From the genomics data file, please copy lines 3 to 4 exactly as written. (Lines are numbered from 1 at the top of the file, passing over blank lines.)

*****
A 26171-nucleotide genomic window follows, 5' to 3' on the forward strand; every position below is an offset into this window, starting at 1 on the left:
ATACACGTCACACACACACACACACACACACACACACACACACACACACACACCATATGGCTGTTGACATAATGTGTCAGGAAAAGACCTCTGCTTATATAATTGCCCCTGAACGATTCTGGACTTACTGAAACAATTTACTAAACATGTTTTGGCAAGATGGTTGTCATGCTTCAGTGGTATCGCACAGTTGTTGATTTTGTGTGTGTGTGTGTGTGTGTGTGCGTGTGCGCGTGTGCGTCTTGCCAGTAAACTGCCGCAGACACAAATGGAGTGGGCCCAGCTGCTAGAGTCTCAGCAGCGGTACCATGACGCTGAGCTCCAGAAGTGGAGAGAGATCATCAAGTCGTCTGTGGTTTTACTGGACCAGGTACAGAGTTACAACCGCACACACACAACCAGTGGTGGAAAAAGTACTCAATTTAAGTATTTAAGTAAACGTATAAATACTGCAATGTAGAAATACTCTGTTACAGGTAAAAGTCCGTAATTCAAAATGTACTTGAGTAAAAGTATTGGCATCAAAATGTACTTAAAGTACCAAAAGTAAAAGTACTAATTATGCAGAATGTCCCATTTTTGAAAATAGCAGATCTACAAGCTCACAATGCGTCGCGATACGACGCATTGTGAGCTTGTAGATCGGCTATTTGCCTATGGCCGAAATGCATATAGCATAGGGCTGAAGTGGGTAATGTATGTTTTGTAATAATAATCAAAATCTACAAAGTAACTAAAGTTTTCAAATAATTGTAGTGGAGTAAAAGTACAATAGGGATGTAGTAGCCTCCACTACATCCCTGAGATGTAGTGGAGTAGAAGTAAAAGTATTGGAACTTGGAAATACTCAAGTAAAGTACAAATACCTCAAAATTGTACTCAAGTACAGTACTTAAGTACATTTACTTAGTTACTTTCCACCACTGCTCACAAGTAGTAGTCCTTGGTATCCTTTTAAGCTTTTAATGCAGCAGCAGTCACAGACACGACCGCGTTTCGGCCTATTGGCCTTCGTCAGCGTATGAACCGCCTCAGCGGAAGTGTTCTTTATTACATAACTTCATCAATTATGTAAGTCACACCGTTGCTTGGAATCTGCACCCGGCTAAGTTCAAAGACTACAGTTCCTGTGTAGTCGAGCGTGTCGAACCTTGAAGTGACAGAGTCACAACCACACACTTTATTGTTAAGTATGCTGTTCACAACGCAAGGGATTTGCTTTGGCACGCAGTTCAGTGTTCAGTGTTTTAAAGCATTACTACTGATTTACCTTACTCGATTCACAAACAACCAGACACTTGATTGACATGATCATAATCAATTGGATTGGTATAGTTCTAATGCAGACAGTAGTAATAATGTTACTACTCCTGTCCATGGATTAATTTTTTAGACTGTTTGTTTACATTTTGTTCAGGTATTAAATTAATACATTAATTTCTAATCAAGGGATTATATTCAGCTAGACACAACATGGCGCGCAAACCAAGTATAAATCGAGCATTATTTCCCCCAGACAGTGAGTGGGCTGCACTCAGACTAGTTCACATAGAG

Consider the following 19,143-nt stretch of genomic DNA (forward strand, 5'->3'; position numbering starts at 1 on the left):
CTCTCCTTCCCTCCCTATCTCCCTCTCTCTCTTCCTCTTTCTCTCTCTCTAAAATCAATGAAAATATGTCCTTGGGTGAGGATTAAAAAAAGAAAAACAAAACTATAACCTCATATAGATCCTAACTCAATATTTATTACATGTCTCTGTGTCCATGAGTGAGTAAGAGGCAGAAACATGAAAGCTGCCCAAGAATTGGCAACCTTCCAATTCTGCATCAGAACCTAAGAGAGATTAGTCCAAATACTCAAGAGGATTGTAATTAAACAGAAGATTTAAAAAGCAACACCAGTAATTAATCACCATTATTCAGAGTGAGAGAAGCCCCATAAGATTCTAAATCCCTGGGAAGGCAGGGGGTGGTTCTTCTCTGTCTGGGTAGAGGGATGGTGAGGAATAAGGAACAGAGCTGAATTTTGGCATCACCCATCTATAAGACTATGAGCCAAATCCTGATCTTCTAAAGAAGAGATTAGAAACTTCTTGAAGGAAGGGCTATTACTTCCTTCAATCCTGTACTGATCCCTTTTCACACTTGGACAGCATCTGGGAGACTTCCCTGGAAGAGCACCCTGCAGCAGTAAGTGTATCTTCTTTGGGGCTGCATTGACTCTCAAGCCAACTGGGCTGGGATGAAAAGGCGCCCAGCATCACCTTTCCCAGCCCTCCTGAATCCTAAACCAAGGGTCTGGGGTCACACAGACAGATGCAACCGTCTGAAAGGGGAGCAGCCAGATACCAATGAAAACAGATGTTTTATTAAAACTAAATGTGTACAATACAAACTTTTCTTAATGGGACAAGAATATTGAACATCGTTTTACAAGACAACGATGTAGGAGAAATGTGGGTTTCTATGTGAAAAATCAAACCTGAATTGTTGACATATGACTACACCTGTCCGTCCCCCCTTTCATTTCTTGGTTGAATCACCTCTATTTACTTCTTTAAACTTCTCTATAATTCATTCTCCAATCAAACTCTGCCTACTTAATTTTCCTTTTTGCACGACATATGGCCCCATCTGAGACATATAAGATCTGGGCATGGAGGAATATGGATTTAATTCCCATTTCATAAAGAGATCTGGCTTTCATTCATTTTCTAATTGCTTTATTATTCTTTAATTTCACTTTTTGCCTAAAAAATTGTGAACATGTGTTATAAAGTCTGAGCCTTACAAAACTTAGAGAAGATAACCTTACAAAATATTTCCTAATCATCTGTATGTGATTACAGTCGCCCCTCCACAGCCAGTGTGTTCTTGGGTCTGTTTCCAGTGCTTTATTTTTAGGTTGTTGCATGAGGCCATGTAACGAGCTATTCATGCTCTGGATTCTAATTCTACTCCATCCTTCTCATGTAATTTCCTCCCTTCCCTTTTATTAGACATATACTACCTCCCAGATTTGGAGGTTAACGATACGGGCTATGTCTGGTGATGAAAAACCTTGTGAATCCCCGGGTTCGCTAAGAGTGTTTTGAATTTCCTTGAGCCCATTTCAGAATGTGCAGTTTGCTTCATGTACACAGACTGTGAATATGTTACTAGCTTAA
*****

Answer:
Consider the following 19,143-nt stretch of genomic DNA (forward strand, 5'->3'; position numbering starts at 1 on the left):
CTCTCCTTCCCTCCCTATCTCCCTCTCTCTCTTCCTCTTTCTCTCTCTCTAAAATCAATGAAAATATGTCCTTGGGTGAGGATTAAAAAAAGAAAAACAAAACTATAACCTCATATAGATCCTAACTCAATATTTATTACATGTCTCTGTGTCCATGAGTGAGTAAGAGGCAGAAACATGAAAGCTGCCCAAGAATTGGCAACCTTCCAATTCTGCATCAGAACCTAAGAGAGATTAGTCCAAATACTCAAGAGGATTGTAATTAAACAGAAGATTTAAAAAGCAACACCAGTAATTAATCACCATTATTCAGAGTGAGAGAAGCCCCATAAGATTCTAAATCCCTGGGAAGGCAGGGGGTGGTTCTTCTCTGTCTGGGTAGAGGGATGGTGAGGAATAAGGAACAGAGCTGAATTTTGGCATCACCCATCTATAAGACTATGAGCCAAATCCTGATCTTCTAAAGAAGAGATTAGAAACTTCTTGAAGGAAGGGCTATTACTTCCTTCAATCCTGTACTGATCCCTTTTCACACTTGGACAGCATCTGGGAGACTTCCCTGGAAGAGCACCCTGCAGCAGTAAGTGTATCTTCTTTGGGGCTGCATTGACTCTCAAGCCAACTGGGCTGGGATGAAAAGGCGCCCAGCATCACCTTTCCCAGCCCTCCTGAATCCTAAACCAAGGGTCTGGGGTCACACAGACAGATGCAACCGTCTGAAAGGGGAGCAGCCAGATACCAATGAAAACAGATGTTTTATTAAAACTAAATGTGTACAATACAAACTTTTCTTAATGGGACAAGAATATTGAACATCGTTTTACAAGACAACGATGTAGGAGAAATGTGGGTTTCTATGTGAAAAATCAAACCTGAATTGTTGACATATGACTACACCTGTCCGTCCCCCCTTTCATTTCTTGGTTGAATCACCTCTATTTACTTCTTTAAACTTCTCTATAATTCATTCTCCAATCAAACTCTGCCTACTTAATTTTCCTTTTTGCACGACATATGGCCCCATCTGAGACATATAAGATCTGGGCATGGAGGAATATGGATTTAATTCCCATTTCATAAAGAGATCTGGCTTTCATTCATTTTCTAATTGCTTTATTATTCTTTAATTTCACTTTTTGCCTAAAAAATTGTGAACATGTGTTATAAAGTCTGAGCCTTACAAAACTTAGAGAAGATAACCTTACAAAATATTTCCTAATCATCTGTATGTGATTACAGTCGCCCCTCCACAGCCAGTGTGTTCTTGGGTCTGTTTCCAGTGCTTTATTTTTAGGTTGTTGCATGAGGCCATGTAACGAGCTATTCATGCTCTGGATTCTAATTCTACTCCATCCTTCTCATGTAATTTCCTCCCTTCCCTTTTATTAGACATATACTACCTCCCAGATTTGGAGGTTAACGATACGGGCTATGTCTGGTGATGAAAAACCTTGTGAATCCCCGGGTTCGCTAAGAGTGTTTTGAATTTCCTTGAGCCCATTTCAGAATGTGCAGTTTGCTTCATGTACACAGACTGTGAATATGTTACTAGCTTAA